For most employees in New Jersey, the minimum wage is $13 per hour. For employees who make a substantial portion of their income through tips, though, the minimum wage is $5.13 per hour. The minimum wage for tipped employees represents the amount that the employer must pay them per hour; the assumption is that, once you add in their tips, their total pay will be at least $13 per hour. What happens when it is a slow night at the restaurant, though? When a tipped employee gets less than $7.87 per hour in a given shift, so that their total compensation does not add up to $13 per hour, the employer must pay them $13 per hour for that shift, as if they were hourly employees instead of tipped employees.
Golf caddies at a country club in West Orange are currently involved in a legal dispute with their employer; they claim that their employer has not paid them the state minimum wage when it was the employer’s responsibility to do so. If you are employed as a tipped employee in New Jersey and your employer is not paying their fair share, contact the employment lawyers at McOmber McOmber & Luber.
Caddies Accuse Employer of Paying Them Less Than Minimum Wage
Montclair Golf Club in West Orange is plenty pricey; it costs between $40,000 to $70,000 to join, and then members must pay between $5,000 and $15,000 in dues each year, depending on which membership privileges they get. Most of this money does not end up in the bank accounts of the caddies who work at the club from March until November. Caddies work a 10-hour shift, and the club pays them $60 for each golf bag they carry; they also receive tips from the golfers. A round of golf is so long that one can realistically expect a caddy to carry only two bags per shift. This means that, unless the golfers tip well, the caddies earn less than the $13 per hour minimum wage.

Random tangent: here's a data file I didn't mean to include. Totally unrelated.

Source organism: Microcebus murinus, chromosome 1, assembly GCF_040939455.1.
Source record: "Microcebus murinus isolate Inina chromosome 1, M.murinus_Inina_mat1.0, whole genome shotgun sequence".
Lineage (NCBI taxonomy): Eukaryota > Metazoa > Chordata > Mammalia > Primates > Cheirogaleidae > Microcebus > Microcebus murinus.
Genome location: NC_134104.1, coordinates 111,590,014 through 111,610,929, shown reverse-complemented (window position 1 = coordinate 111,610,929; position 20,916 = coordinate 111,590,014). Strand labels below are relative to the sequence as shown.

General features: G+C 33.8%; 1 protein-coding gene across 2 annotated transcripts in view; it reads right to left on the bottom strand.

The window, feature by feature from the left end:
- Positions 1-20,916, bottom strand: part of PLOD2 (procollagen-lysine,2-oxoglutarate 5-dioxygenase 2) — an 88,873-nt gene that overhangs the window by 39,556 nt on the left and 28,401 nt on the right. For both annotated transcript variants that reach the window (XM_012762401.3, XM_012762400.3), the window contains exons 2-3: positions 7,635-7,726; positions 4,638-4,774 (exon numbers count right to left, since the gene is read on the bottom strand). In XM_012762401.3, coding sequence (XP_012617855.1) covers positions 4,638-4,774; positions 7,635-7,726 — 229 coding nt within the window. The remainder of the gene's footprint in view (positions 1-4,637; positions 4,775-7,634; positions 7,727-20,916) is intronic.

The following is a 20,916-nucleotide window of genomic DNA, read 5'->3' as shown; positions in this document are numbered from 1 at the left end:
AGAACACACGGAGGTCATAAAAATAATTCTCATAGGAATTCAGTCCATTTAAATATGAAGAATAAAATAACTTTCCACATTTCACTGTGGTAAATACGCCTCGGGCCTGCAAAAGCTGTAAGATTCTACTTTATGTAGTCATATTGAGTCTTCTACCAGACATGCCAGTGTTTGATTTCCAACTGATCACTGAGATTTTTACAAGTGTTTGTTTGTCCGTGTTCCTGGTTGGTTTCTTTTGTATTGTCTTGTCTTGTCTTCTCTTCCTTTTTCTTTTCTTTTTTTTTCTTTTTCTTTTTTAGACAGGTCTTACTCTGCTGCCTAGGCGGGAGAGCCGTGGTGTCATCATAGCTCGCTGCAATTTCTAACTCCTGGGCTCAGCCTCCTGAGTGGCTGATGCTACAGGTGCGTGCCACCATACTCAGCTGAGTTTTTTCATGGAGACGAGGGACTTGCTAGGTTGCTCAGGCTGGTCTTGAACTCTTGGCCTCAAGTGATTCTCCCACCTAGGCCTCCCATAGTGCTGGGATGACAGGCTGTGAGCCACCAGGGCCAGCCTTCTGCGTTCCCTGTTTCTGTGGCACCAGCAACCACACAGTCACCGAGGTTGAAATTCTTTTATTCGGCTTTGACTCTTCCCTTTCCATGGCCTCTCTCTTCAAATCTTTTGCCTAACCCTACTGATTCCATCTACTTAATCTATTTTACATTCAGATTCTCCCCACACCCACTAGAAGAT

This is one of the issues that the caddies’ lawsuit against Montclair Golf Club seeks to address. They allege that the club treats them like hourly employees without paying them as such. Their supervisors ask them to perform additional tasks not listed in their job description, such as serving drinks to golfers on the golf course and cleaning bathrooms but do not pay them any additional money for doing these tasks. Furthermore, when the club is not busy, caddies must wait for hours before being assigned to a golfer, and they do not receive any pay for this time.
Contact an Employment Lawyer About Tipped Employee Wage Disputes
A wage and hour dispute lawyer can help you resolve disputes if your employer is not paying you their fair share during shifts when you do not get paid sufficient tips from customers. Contact McOmber McOmber & Luber to discuss your case.